- Channel supply checks by a Wall Street analyst suggest that Intel might win supply of part of iPhone 7 modems contract from Apple.
- This will mark the first time Intel lands a major Apple contract.
- What are the implications for Intel's battered mobile processor business?.
Intel (NASDAQ:INTC) investors have for long wished it to happen: landing a lucrative iPhone component order from Apple (NASDAQ:AAPL). And now finally there is a good chance this wish might be granted and Intel’s long-suffering mobile ambitions might finally get a much-needed boost. CLSA’s Srini Pajjuri says that supply checks suggest that Intel might end up supplying 30-40% of iPhone 7 baseband modems. This seems to confirm an earlier report by VentureBeat which reported back in March 2015 that Intel’s XMM 7360 4G modems would go into lower-end iPhones aimed at emerging markets in Asia and Latin America in 2016. VentureBeat followed up on the report in October by announcing that Intel had hired more than 1,000 people to design the said modem for iPhone 7. The site also reports that Apple is interested in developing an SoC (System on Chip) that pairs an A-series app processor and a 4G modem, with Intel manufacturing the said SoC and also providing the modem IP.
In other words, Intel not only stands a good chance of supplying baseband modems for iPhone 7 in 2016 but could also be contracted by Apple to supply high-end SoCs for future iPhones. So this is basically great news for Intel stock and its investors. The revenue and EPS implications by the deal for the current year are, however, modest. Pajjuri estimates that if Intel does indeed win the baseband modem supply contract by Apple, it would imply a 1.5% increase in 2016 revenue and 2% increase in 2016 EPS. Before factoring in the Apple deal, the consensus was for Intel’s top line growth to expand 5.6% in 2016. The Apple deal might therefore help Intel exceed 7% growth in 2016 courtesy of the deal.
Intel, however, will have Qualcomm to contend with as it tries to win more business from Apple. Qualcomm holds a significant lead over Intel in baseband modems. Qualcomm recently unveiled the Snapdragon X16 that supports 1Gbps peak download speeds compared to 450Mbps that Intel’s XMM 7360 can manage. Qualcomm says that Snapdragon X16 will go into commercial products during the second half of 2016. If Intel wins the iPhone 7 modem deal, then Qualcomm could see its revenue and earnings curtailed by 4% and 2%, respectively, according to estimates by Pajjuri.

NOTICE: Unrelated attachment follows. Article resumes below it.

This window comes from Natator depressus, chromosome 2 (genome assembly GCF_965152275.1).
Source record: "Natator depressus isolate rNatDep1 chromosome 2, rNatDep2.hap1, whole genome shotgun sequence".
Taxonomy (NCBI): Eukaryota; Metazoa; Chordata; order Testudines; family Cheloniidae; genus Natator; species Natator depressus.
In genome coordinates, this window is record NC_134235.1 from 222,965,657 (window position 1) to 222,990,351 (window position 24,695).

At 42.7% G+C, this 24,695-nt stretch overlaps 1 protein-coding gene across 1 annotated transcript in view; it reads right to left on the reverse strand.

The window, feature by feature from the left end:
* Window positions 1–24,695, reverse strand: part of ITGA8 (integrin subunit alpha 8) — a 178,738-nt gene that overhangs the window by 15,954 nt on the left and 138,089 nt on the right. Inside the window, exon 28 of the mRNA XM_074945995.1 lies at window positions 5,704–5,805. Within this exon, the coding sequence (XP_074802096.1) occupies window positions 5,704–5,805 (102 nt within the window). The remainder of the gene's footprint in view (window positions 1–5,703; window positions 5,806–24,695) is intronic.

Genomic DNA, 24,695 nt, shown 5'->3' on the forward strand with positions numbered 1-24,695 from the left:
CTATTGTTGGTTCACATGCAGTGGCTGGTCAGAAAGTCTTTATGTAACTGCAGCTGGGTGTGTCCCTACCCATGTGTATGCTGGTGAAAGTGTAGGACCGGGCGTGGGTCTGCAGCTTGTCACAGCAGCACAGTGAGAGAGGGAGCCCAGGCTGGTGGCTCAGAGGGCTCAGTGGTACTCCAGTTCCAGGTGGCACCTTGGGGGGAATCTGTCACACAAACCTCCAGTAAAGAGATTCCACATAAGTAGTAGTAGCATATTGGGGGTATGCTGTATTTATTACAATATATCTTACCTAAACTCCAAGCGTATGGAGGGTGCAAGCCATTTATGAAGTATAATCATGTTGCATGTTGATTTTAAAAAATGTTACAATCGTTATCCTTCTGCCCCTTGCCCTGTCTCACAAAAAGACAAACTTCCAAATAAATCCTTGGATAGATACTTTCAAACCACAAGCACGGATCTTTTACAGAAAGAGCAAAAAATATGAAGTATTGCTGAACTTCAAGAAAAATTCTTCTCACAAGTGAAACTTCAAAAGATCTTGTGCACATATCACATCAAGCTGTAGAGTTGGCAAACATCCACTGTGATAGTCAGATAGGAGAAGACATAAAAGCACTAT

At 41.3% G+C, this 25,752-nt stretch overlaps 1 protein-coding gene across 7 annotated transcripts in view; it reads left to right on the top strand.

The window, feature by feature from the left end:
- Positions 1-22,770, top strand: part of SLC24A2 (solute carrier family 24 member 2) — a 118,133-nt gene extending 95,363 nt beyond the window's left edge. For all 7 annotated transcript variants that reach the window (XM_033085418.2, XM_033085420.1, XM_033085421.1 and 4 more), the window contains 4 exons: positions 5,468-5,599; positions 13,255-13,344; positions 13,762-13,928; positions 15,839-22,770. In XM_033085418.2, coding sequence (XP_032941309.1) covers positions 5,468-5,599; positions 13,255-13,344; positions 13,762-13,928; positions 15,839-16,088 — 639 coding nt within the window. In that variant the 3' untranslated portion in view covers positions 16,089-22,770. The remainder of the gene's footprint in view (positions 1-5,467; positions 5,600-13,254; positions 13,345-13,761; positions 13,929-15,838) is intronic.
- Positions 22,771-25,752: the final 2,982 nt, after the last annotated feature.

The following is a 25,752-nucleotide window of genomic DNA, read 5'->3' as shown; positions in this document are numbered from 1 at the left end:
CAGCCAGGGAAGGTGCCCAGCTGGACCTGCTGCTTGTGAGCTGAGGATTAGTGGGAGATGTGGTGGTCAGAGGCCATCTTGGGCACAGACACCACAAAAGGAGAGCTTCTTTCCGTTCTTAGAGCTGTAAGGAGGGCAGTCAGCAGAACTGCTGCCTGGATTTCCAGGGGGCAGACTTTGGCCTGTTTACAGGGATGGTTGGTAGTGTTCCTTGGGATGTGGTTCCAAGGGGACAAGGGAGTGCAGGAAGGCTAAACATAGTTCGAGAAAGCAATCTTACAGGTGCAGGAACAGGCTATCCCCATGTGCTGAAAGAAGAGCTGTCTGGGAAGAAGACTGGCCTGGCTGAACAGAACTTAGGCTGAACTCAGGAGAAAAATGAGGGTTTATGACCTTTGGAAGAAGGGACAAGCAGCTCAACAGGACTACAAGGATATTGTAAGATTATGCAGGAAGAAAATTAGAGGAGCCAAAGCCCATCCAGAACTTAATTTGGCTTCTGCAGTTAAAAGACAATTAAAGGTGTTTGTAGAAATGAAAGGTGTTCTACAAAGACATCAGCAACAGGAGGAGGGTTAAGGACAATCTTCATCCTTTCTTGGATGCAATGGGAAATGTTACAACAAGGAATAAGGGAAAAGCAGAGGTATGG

Intel’s mobile processor business has never really caught on as ARM (NASDAQ:ARMH) chips continue to dominate mobile processors. Intel was previously forced to book billions of dollars in contra-revenue losses as it tried to provide mobile device manufacturers with incentives to use its own chips instead of ARM chips. During the early years of the iPhone, Intel underestimated the ability of the device to scale and even sold Xscale, an ARM chip manufacturing business that would have helped the company gain a proper foothold in the burgeoning mobile chip business, to Marvel in 2006. Intel of course has since lived to rue its mistake, and probably has now received another chance to at least partly make up for its folly.
Meanwhile, there might be other reasons to invest in Intel stock. Several analysts have already started calling out a bottom on the battered semiconductor chip market. After falling 1.9% to $333.7B in 2015 as per estimates by Gartner, several analysts have already started calling out a bottom on the industry, and see the sector growth re-accelerating in 2017. One such analyst is David Wong of Wells Fargo who sees the chip industry growing 7% in 2016 and 8%-14% in 2016. Wong rates Intel and Qualcomm as Outperform and has this to say about semiconductor chip stocks in general:
"Over the last 5 years 2010-2015, semiconductor industry growth has tracked below global GDP for the most part. We think this has created significant pent-up demand created by the deferral of electronics goods purchases and aging of the installed base of electronics systems ... We think that there could well be the first signs of improvement in the year/year comparisons at some point in the June 2016 quarter in the many of the broader chip markets, including the industrial, communications infrastructure and PC markets."
Intel has also earned itself another upgrade from Baird’s Tristan Gerra, who thinks the company’s data center group, or DCG, is now big enough to drive growth for the company:
"After being on the sidelines for a few years on Intel, we think data center has reached sufficient critical mass within Intel's mix to drive a resumption in EPS growth starting in 2017 ... Assuming a low single-digit decline in annual PC revenue and a high single-digit growth rate in data center (below Intel's 15% growth target), DCG mix becomes large enough to drive EPS growth starting in 2017 and in years forward ... We believe Intel's LTE technology has matured, improving Intel's positioning for a potential tier-one smartphone ramp this second half."
Overall if Intel wins the baseband modem deal from Apple, it could have a big significance for the stock. At this point it’s not 100% clear whether Intel will engage in any contra-revenue arrangements with Apple to land the deal. VentureBeat had reported last year that Intel:
"has been willing to go a long way to get its LTE chips into Apple phones."
But the most important thing for Intel right now is that the world’s most successful smartphone manufacturer is willing to use its mobile chip sets. If Intel lands the Apple contract, it will finally have a real incentive to develop its mobile processors to a level where they can compete with those by Qualcomm and other leading suppliers such as Infineon. Ultimately this might prove to be a virtuous cycle and will help Intel win even more mobile processor business from other smartphone manufacturers.